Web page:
Sunday, October 9, 2011

A Thousand Words

I don't think I can remember a time when I didn't want to be a writer. I started with poetry. I think one of my first poems was called Willy the Worm. And of course it rhymed. They always rhymed. The day I discovered alliteration I wrote a short story about a girl named Wendy who woke up early wondering why...
I never finished it.
If you asked me when I was younger what I wanted to be when I grew up it was either an actress or a writer. "More than likely a writer," I would say. At the time I was living in California where everyone wanted to be an actress. It was in the water.

But the day I realized I wanted to tell stories was the day I saw Steve McCurry's The Young Afghan Girl on the cover of a National Geographic photo book. I remember I was walking through the bookstore, waiting for my mom to finish browsing, and there it was just staring at me. Her eyes told a thousand stories and I wanted to hear them.

People have always fascinated me. I'm the one who will pretend not to be watching you if you catch me staring in the airport. I know it sounds creepy. But it's true. I'm a curious person. So it made perfect sense for me to drop out of college and head off to photography school to become a photojournalist.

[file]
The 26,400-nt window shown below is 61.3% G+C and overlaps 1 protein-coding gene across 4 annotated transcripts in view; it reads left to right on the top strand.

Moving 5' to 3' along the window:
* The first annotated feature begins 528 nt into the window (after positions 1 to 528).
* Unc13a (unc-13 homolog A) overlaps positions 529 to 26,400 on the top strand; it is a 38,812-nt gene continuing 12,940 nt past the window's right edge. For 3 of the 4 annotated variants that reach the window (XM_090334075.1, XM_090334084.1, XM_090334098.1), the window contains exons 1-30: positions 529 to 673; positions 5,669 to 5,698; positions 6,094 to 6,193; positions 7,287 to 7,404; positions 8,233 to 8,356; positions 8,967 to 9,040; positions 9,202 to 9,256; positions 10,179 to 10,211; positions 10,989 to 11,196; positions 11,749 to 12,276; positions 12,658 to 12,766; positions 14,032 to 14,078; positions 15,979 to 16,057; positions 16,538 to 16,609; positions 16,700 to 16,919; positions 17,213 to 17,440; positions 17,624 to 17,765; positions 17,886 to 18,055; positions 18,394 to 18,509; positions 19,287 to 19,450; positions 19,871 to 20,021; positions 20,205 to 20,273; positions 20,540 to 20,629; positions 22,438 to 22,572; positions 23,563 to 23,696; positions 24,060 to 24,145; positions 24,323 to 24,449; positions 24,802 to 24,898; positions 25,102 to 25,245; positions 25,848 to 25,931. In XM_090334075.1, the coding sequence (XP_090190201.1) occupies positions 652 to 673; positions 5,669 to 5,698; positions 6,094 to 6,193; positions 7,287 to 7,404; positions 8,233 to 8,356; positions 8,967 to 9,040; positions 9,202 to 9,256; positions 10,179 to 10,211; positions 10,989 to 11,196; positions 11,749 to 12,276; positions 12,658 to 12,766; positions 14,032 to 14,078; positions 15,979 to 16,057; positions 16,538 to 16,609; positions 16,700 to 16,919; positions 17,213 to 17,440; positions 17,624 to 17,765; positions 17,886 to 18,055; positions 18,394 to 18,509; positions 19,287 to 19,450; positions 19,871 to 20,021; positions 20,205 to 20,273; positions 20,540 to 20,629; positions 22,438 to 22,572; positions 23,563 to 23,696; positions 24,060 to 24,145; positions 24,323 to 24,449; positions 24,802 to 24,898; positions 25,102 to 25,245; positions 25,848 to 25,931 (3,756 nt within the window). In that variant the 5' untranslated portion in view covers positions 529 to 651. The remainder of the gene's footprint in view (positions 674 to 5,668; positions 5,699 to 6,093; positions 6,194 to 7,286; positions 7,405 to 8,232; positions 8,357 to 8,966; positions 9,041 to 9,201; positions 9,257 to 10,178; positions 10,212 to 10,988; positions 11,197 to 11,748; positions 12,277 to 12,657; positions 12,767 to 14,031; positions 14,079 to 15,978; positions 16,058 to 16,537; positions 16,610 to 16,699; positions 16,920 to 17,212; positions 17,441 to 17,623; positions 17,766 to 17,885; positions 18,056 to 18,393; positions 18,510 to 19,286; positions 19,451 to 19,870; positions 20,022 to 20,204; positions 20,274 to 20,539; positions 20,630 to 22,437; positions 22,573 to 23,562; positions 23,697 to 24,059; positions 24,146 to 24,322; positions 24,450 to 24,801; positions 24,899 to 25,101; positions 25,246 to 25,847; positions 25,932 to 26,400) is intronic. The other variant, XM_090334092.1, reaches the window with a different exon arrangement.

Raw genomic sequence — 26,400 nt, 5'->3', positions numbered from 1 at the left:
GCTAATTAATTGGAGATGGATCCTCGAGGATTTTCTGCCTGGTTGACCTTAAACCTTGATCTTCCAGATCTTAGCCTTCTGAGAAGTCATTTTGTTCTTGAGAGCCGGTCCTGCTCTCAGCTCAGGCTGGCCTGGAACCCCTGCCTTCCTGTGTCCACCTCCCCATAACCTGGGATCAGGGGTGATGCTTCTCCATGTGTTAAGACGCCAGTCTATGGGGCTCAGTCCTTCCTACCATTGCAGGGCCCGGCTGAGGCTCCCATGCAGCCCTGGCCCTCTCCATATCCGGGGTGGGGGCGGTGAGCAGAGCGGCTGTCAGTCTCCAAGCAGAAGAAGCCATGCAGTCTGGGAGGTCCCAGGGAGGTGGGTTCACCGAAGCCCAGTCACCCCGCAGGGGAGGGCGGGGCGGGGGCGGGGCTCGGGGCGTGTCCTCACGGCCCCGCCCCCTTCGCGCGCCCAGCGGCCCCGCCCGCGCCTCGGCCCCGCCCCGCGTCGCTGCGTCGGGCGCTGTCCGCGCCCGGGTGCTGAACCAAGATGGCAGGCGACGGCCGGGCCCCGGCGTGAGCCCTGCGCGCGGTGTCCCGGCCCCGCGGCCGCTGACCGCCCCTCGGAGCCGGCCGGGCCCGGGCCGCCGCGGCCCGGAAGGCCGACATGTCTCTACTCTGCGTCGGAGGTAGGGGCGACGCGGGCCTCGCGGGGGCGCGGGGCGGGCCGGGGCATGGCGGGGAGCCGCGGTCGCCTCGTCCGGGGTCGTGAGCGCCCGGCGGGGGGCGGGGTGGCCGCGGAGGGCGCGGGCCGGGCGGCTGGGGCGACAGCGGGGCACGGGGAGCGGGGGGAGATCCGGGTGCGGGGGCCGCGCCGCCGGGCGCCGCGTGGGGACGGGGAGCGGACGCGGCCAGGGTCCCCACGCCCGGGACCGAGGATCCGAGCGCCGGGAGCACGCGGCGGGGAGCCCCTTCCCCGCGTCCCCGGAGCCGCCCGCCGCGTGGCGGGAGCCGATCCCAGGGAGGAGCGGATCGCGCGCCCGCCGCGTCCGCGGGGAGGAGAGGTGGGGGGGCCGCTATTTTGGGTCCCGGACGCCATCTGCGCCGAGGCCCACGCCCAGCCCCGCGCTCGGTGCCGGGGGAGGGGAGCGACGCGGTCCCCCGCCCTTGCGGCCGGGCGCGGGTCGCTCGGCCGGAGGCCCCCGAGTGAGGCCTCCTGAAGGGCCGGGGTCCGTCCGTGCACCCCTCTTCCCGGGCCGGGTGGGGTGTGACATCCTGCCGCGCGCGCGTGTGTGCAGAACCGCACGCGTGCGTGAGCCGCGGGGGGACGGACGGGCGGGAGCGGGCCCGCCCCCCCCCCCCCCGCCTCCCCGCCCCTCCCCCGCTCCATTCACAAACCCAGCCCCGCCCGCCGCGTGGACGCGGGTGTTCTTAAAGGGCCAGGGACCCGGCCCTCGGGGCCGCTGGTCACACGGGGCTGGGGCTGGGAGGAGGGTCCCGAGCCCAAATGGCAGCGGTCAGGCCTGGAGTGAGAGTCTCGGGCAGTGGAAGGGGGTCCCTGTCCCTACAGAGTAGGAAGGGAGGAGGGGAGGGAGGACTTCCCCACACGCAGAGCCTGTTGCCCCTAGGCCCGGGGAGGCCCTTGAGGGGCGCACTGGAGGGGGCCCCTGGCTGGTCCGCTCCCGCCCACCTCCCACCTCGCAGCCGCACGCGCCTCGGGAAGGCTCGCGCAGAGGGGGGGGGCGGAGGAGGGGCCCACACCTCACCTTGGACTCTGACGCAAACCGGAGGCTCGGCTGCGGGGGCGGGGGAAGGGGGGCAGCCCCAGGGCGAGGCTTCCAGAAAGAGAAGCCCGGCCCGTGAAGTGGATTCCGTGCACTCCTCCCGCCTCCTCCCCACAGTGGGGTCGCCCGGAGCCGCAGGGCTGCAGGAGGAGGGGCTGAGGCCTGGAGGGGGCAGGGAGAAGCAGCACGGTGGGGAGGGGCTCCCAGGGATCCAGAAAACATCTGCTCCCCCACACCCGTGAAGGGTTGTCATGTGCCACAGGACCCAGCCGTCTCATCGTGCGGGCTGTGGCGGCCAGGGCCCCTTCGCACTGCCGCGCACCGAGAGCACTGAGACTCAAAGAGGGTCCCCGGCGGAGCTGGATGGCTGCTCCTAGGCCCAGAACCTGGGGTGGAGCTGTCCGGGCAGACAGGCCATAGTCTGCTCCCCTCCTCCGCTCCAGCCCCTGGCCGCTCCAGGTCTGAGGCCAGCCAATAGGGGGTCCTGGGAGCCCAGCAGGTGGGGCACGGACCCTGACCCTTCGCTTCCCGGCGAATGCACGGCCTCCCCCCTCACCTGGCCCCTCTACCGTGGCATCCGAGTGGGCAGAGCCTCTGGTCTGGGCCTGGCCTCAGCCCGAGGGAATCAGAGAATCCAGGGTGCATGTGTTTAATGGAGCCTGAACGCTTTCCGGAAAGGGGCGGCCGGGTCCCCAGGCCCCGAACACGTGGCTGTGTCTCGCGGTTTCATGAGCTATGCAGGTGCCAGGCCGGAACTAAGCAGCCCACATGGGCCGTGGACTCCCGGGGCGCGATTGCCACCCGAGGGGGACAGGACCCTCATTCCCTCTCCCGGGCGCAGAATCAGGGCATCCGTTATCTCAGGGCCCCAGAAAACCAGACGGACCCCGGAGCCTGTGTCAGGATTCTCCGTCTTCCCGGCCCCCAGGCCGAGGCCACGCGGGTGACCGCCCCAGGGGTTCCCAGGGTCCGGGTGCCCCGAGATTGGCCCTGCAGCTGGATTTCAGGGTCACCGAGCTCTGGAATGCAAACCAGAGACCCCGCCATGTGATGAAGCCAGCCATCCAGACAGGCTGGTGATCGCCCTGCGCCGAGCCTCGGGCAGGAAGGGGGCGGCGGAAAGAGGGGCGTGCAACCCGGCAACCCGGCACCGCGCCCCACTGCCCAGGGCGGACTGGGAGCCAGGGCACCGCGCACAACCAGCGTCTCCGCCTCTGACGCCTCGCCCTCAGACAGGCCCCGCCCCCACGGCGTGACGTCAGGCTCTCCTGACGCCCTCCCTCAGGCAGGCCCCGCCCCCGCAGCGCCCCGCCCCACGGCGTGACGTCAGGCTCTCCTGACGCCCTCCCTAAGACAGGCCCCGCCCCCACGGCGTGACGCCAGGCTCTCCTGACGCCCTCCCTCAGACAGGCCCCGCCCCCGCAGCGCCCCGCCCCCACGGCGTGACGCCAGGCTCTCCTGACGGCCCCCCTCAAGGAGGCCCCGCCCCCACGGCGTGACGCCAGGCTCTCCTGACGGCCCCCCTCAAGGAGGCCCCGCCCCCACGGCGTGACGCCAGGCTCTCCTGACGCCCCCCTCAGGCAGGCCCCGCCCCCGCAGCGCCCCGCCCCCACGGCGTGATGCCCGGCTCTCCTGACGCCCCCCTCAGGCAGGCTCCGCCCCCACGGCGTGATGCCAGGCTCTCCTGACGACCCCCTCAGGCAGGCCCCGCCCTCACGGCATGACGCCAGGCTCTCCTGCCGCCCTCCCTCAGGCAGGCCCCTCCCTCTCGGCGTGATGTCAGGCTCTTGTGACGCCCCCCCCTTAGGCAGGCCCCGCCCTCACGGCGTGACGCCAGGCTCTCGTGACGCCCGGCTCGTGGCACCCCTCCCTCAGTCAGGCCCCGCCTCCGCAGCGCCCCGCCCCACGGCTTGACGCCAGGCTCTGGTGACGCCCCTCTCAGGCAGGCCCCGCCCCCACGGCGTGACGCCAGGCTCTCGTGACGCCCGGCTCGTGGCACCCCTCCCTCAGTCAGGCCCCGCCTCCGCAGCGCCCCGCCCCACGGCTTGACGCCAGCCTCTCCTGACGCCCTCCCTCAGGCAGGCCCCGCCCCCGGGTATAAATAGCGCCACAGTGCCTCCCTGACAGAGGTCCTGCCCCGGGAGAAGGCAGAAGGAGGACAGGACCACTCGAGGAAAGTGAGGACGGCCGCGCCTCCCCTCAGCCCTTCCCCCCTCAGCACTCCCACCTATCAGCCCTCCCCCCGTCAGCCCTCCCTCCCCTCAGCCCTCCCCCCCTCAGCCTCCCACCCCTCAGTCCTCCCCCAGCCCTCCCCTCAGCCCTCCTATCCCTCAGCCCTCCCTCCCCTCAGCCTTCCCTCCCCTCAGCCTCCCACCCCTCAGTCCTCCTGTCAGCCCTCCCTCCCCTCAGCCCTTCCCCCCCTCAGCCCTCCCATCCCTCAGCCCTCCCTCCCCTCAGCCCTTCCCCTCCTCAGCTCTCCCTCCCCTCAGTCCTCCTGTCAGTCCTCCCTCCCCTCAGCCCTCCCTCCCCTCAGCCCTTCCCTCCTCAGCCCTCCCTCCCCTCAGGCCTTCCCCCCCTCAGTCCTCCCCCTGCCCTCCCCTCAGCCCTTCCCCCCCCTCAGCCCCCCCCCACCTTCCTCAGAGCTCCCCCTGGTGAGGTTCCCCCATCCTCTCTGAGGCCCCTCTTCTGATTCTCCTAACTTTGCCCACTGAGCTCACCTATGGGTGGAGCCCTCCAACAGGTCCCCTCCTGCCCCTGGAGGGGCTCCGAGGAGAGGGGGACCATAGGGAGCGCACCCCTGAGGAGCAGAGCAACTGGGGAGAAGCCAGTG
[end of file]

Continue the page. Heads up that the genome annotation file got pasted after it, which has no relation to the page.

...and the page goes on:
I'd made a decision. I wanted to be Steve McCurry. It took meeting Steve McCurry himself to make me realize that 1. there already is one and 2. his job is entirely too scary.
Photography school made sense but taking my camera off to war-ridden countries and impoverished nations didn't. I'm not that brave.

So instead I settled on wedding photography. It was a good trade off. I was still able to tell stories, but without the violence. Well, sometimes. Y'all have seen Bridezillas, right?


It wasn't until my father passed away that I realized I needed to get back to writing.

And I love it.

Even after three weeks of tackling the most intense edits I've ever experienced where I didn't leave my house and I barely ate and spent entirely too much time in my pajamas because I HAD TO MEET MY DEADLINE, I still love it.

Shari Arnold is the author of MYSTIQUE coming Fall 2012 from Chronicle Books. Check out her blog or follow her on Twitter.


  1. That is seriously awesome Shari! It's so neat to see where people got the writing bug from and the circles we all went through to get back to it. I think it is so neat that you wanted to be a photojournalist, and I can see why you wanted to. That picture DOES say a thousand words. Wow.

  2. I still remember where I was the day I saw that Steve McCurry shot.

    Awesome story, Shari :)